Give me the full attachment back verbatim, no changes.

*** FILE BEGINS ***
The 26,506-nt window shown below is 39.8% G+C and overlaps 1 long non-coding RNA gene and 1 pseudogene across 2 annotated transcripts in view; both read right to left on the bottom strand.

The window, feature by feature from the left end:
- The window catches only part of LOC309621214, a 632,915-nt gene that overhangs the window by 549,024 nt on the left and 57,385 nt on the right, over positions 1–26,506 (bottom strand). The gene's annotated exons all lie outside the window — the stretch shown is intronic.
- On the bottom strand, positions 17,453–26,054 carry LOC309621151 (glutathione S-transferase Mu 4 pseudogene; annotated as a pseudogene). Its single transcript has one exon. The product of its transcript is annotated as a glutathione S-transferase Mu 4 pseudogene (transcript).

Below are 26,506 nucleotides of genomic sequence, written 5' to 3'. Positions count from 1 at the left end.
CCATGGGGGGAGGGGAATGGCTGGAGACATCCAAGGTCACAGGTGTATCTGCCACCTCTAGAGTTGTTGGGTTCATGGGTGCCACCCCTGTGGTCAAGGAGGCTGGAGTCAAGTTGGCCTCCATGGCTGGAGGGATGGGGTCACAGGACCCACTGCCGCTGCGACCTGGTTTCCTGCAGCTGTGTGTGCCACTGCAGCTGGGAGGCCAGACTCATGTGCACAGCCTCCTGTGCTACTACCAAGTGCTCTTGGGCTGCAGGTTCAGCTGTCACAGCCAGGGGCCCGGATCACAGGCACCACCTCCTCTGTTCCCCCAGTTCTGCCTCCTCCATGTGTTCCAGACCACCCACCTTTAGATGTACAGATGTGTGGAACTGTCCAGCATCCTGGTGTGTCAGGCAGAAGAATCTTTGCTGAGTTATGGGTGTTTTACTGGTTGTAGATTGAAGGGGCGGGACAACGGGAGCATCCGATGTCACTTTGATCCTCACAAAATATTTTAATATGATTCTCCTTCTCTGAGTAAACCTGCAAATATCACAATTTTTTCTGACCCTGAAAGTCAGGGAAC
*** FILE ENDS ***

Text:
The 26,506-nt window shown below is 39.8% G+C and overlaps 1 long non-coding RNA gene and 1 pseudogene across 2 annotated transcripts in view; both read right to left on the bottom strand.

The window, feature by feature from the left end:
- The window catches only part of LOC309621214, a 632,915-nt gene that overhangs the window by 549,024 nt on the left and 57,385 nt on the right, over positions 1–26,506 (bottom strand). The gene's annotated exons all lie outside the window — the stretch shown is intronic.
- On the bottom strand, positions 17,453–26,054 carry LOC309621151 (glutathione S-transferase Mu 4 pseudogene; annotated as a pseudogene). Its single transcript has one exon. The product of its transcript is annotated as a glutathione S-transferase Mu 4 pseudogene (transcript).

Below are 26,506 nucleotides of genomic sequence, written 5' to 3'. Positions count from 1 at the left end.
CCATGGGGGGAGGGGAATGGCTGGAGACATCCAAGGTCACAGGTGTATCTGCCACCTCTAGAGTTGTTGGGTTCATGGGTGCCACCCCTGTGGTCAAGGAGGCTGGAGTCAAGTTGGCCTCCATGGCTGGAGGGATGGGGTCACAGGACCCACTGCCGCTGCGACCTGGTTTCCTGCAGCTGTGTGTGCCACTGCAGCTGGGAGGCCAGACTCATGTGCACAGCCTCCTGTGCTACTACCAAGTGCTCTTGGGCTGCAGGTTCAGCTGTCACAGCCAGGGGCCCGGATCACAGGCACCACCTCCTCTGTTCCCCCAGTTCTGCCTCCTCCATGTGTTCCAGACCACCCACCTTTAGATGTACAGATGTGTGGAACTGTCCAGCATCCTGGTGTGTCAGGCAGAAGAATCTTTGCTGAGTTATGGGTGTTTTACTGGTTGTAGATTGAAGGGGCGGGACAACGGGAGCATCCGATGTCACTTTGATCCTCACAAAATATTTTAATATGATTCTCCTTCTCTGAGTAAACCTGCAAATATCACAATTTTTTCTGACCCTGAAAGTCAGGGAAC